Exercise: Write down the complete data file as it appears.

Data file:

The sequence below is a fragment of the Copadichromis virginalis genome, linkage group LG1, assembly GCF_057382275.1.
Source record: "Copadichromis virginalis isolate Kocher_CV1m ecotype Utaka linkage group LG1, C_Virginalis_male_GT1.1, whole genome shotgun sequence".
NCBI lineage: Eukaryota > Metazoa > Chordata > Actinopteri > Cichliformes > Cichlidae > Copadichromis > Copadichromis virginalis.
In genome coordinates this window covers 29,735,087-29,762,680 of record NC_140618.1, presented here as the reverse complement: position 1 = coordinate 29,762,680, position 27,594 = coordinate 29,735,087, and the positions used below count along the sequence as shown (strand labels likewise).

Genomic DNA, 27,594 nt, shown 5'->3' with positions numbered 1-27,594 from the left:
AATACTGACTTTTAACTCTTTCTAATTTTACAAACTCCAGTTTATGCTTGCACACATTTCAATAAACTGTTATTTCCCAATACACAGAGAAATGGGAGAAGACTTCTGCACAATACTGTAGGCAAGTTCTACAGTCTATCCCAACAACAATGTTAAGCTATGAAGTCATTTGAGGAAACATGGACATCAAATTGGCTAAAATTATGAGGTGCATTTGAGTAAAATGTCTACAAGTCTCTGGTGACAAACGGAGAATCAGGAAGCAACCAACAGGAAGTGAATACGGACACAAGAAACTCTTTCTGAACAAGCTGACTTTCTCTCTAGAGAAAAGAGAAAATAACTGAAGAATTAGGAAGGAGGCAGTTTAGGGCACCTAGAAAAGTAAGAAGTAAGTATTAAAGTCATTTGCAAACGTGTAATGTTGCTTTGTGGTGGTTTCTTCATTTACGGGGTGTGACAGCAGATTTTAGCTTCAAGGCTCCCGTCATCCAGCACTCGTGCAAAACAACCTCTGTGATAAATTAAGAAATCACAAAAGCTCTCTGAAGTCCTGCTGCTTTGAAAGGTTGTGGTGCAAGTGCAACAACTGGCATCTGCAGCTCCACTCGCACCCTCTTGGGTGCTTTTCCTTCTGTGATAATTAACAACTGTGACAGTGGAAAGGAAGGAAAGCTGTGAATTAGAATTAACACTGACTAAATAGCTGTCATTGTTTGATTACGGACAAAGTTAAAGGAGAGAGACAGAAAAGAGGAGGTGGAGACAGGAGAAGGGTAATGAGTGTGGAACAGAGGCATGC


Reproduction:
The sequence below is a fragment of the Copadichromis virginalis genome, linkage group LG1, assembly GCF_057382275.1.
Source record: "Copadichromis virginalis isolate Kocher_CV1m ecotype Utaka linkage group LG1, C_Virginalis_male_GT1.1, whole genome shotgun sequence".
NCBI lineage: Eukaryota > Metazoa > Chordata > Actinopteri > Cichliformes > Cichlidae > Copadichromis > Copadichromis virginalis.
In genome coordinates this window covers 29,735,087-29,762,680 of record NC_140618.1, presented here as the reverse complement: position 1 = coordinate 29,762,680, position 27,594 = coordinate 29,735,087, and the positions used below count along the sequence as shown (strand labels likewise).

Genomic DNA, 27,594 nt, shown 5'->3' with positions numbered 1-27,594 from the left:
AATACTGACTTTTAACTCTTTCTAATTTTACAAACTCCAGTTTATGCTTGCACACATTTCAATAAACTGTTATTTCCCAATACACAGAGAAATGGGAGAAGACTTCTGCACAATACTGTAGGCAAGTTCTACAGTCTATCCCAACAACAATGTTAAGCTATGAAGTCATTTGAGGAAACATGGACATCAAATTGGCTAAAATTATGAGGTGCATTTGAGTAAAATGTCTACAAGTCTCTGGTGACAAACGGAGAATCAGGAAGCAACCAACAGGAAGTGAATACGGACACAAGAAACTCTTTCTGAACAAGCTGACTTTCTCTCTAGAGAAAAGAGAAAATAACTGAAGAATTAGGAAGGAGGCAGTTTAGGGCACCTAGAAAAGTAAGAAGTAAGTATTAAAGTCATTTGCAAACGTGTAATGTTGCTTTGTGGTGGTTTCTTCATTTACGGGGTGTGACAGCAGATTTTAGCTTCAAGGCTCCCGTCATCCAGCACTCGTGCAAAACAACCTCTGTGATAAATTAAGAAATCACAAAAGCTCTCTGAAGTCCTGCTGCTTTGAAAGGTTGTGGTGCAAGTGCAACAACTGGCATCTGCAGCTCCACTCGCACCCTCTTGGGTGCTTTTCCTTCTGTGATAATTAACAACTGTGACAGTGGAAAGGAAGGAAAGCTGTGAATTAGAATTAACACTGACTAAATAGCTGTCATTGTTTGATTACGGACAAAGTTAAAGGAGAGAGACAGAAAAGAGGAGGTGGAGACAGGAGAAGGGTAATGAGTGTGGAACAGAGGCATGC